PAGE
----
Umapine Church History

The church is located in Umapine, a small town in northeastern Oregon surrounded by farmlands.


Although the church was incorporated as a Presbyterian church late in the first decade of the 1900s, some believe that it may have been built as early as the 1880s. It began as a one-story building with a high cathedral-like ceiling. Later a false ceiling was installed to keep the building heated more efficiently. In the 1930s a basement was dug out to accommodate the needs of the church. Members of the church at that time recall having to dig out the dirt by hand and carting it out in wheelbarrows. Later, as the church dwindled in membership, the doors were closed and the remaining worshippers joined the Grace Presbyterian church in Milton-Freewater, OR.


In the 1960s and 1970s some Seventh-day Adventists began conducting Vacation Bible School and story hour programs in the Umapine community which were met with enthusiasm. Others began sharing Bible studies. In 1976 forty people gathered together from the Stateline, Milton, and Blue Mountain Valley churches, expressing an interest in starting a church in Umapine. One of the men, who had a business relationship with an elder from the Presbyterian church, approached the Presbyterians with the  request to rent the Umapine church building. Although the  Presbyterians had been hesitant in the past, they agreed. The first Seventh-day Adventist church service was held on April 2, 1977 with around ninety people present.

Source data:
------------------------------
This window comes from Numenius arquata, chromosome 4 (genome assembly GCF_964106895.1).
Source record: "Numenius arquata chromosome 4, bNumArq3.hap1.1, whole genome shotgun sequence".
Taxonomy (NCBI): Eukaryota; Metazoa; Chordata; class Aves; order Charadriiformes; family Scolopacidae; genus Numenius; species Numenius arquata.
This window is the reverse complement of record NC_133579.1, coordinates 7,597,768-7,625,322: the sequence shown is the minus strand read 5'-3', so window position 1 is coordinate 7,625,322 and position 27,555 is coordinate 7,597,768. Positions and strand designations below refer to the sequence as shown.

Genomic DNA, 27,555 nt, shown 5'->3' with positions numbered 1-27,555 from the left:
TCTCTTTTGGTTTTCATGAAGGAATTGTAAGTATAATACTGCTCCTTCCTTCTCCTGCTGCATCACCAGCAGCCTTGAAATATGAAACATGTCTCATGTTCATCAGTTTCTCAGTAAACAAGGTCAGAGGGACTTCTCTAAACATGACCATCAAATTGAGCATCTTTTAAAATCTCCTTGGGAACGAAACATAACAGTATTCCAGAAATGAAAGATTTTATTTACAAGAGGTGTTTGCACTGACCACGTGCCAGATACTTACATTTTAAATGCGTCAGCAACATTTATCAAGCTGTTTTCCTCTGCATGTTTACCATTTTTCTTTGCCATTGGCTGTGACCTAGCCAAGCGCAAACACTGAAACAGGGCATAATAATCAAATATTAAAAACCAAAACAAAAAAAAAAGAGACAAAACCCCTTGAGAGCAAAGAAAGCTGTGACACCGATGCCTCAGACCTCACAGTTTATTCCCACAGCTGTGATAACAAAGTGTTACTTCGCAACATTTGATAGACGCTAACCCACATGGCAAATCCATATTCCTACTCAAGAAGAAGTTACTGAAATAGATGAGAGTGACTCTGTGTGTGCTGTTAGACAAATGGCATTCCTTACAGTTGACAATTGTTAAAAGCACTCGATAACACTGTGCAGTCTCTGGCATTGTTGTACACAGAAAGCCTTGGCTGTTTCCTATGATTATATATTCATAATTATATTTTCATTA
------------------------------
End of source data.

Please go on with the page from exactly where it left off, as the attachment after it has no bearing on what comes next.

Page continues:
As community service projects increased, the need for more space also increased. In March 1982, the church purchased the United Brethren church on the northwest corner of Umapine’s four-way stop. Today it is called the Friendship Center and serves as a meeting place for fellowship meals, social activities, and the church’s youth club called Pathfinders.


In April 1997, the church building was condemned and a committee was put together to decide what to do with the building. Since the Presbyterians wanted the building to remain a church, they offered to sell it to the Adventists. In March 1998, the  Adventists purchased the church and  immediately began the process of extensively remodeling the building.


With the help of many volunteers, some experienced and some just learning construction, the old roof was taken off and replaced, all the siding was replaced, handicap facilities were built, and the false ceiling was removed to reveal the beautiful cathedral-like ceiling and trinity windows. Another Adventist church which had just closed its doors donated its newer pews and other furniture (including an organ) to their Adventist friends in Umapine.

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